Which Form of Vitamin A is the Best:
Beta-Carotene or Retinol?
Revised from 2011
“The safest way to get Vitamin A is from beta-carotene” has become the latest mantra sparking the beta-carotene vs. retinol debate (ad nauseum) on many health blogs.
Unfortunately, many of these strong opinions are based on special-interest-based science, rather than on human biology and chemistry.
When it comes to beta-carotene vs. retinol, vegetarians, vegans and a number of other groups weigh-in by arguing that Vitamin A (retinol) derived from animal sources such as fish, liver, and eggs, is not necessary since beta-carotene is available via plant sources (fruits and vegetables). The idea (or hope) being that we can get all the Vitamin A we need from fruits and vegetables.
Both Beta-carotene and Retinol are Important for Health
Both forms of Vitamin A (beta-carotene and retinol) are indeed important for health. However, if you are one who believes that you can achieve optimal levels of vitamin A via beta-carotene sources only, then you must ask yourself how much fruit and vegetables must be consumed in order to achieve optimal levels of vitamin A that the body can actually utilize?
Well…let’s see how the body goes about absorbing vitamin A as beta-carotene.
When you eat a vegetable, such as a carrot, with the purpose of getting your daily dose of Vitamin A, your body must first go through a series of processes before it can absorb it. The carotene must first be converted to a form of Vitamin A that the body can use – it must convert the carotene into retinol. In order for this to happen, certain physiological systems need to be functioning properly, namely:
- You need a healthy intestinal tract and sufficient bile salts supplied by the gall bladder.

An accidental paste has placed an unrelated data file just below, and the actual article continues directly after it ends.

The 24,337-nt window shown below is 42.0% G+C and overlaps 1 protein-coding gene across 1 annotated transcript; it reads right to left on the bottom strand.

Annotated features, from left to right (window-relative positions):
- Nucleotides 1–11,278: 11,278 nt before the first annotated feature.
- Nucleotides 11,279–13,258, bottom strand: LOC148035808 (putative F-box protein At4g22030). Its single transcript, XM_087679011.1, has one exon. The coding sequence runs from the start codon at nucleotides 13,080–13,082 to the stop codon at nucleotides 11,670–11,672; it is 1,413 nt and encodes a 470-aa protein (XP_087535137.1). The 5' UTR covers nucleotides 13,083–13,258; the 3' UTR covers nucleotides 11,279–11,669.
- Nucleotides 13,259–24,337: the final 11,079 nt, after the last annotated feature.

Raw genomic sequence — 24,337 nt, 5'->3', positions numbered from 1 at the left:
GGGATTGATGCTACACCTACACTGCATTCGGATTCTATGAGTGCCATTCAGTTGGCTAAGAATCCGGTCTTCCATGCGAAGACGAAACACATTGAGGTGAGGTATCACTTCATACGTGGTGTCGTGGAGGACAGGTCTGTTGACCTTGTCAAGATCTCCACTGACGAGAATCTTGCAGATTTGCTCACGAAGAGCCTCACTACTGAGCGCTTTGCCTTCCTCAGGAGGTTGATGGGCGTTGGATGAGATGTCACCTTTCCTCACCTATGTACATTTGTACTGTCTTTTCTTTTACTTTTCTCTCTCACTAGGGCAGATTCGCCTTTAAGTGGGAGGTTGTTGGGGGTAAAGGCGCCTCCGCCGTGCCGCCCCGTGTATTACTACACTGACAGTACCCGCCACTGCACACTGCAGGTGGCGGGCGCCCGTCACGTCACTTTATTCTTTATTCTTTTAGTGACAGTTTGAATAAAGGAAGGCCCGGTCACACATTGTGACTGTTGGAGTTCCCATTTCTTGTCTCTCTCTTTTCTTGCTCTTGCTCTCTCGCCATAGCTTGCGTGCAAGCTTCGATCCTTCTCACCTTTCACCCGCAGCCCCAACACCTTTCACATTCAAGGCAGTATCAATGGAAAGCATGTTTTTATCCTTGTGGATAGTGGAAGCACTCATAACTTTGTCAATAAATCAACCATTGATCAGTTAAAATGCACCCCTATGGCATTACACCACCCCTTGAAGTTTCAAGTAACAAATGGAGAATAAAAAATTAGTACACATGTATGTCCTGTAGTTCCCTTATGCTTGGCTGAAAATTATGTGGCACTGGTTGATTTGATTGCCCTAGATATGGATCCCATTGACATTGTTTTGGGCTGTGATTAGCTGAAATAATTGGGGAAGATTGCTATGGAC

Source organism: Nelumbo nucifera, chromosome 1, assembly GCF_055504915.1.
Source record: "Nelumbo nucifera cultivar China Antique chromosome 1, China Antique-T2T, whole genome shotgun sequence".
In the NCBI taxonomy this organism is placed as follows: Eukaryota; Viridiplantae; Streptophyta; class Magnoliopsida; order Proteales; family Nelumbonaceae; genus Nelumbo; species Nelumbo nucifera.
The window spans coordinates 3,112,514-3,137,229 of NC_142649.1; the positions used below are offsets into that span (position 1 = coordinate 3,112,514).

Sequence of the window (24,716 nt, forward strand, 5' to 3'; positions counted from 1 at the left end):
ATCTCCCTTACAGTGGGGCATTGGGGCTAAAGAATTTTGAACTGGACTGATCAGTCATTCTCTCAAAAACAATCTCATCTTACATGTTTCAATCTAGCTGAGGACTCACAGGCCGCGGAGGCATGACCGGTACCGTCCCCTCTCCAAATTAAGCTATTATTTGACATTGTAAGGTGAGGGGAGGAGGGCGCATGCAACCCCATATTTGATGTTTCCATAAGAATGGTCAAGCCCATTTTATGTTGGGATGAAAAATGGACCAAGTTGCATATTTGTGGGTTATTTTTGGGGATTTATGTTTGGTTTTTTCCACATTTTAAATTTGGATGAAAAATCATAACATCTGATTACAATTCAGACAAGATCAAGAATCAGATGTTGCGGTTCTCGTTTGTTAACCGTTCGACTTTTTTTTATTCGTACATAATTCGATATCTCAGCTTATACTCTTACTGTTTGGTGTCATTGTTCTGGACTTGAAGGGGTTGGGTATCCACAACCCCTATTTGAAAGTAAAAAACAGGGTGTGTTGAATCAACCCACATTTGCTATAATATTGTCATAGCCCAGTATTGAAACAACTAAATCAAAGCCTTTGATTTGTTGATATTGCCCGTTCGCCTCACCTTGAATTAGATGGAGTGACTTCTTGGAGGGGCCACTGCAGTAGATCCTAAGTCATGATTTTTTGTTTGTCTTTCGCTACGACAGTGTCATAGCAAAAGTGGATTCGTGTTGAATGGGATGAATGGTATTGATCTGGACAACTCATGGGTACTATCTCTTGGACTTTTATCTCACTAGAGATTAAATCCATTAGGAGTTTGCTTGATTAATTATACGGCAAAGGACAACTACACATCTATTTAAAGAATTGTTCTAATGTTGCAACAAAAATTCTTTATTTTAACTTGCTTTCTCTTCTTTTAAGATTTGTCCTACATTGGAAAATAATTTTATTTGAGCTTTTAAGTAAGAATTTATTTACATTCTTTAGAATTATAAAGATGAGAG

- You need the specific enzymes to break-down the carotene to convert it to retinol.
Let’s assume that these systems are, in fact, working optimally. Even then you would not achieve a 1:1 ratio of carotene and retinol. In fact, the ratio is more like 6:1 respectively. In other words, for every six units of beta-carotene, only one unit of retinol is produced.
And this raises a few concerns.
You would have to eat a heck of a lot of fruits and vegetables to even achieve the RDI of vitamin A…and getting people to eat any fruits and vegetables has been a hard-pressed issue for decades!
Nevertheless, the FDA in all its wisdom actually agreed to count sources like ketchup, canned tomato soup, and other pseudo-vegetables with the nutritional labeling of beta-carotene.
“The label for a can of tomatoes says that tomatoes contain Vitamin A, even though the only source of true Vitamin A in the tomatoes is the microscopic insect parts.”
Is Your Digestive System making the Conversion of Beta-carotene to a ‘Usable’ Form of Vitamin A?
Since the beta-carotene to vitamin A conversion requires a healthy digestive system, and many people are dependent upon medications to relieve heartburn, constipation, diarrhea, and bloating, we know that many people are simply not able to make this conversion.
Children, especially infants, don’t make the conversion at all! Yet, we feed them baby food such as strained carrots and spinach, both of which carry high amounts of beta-carotene.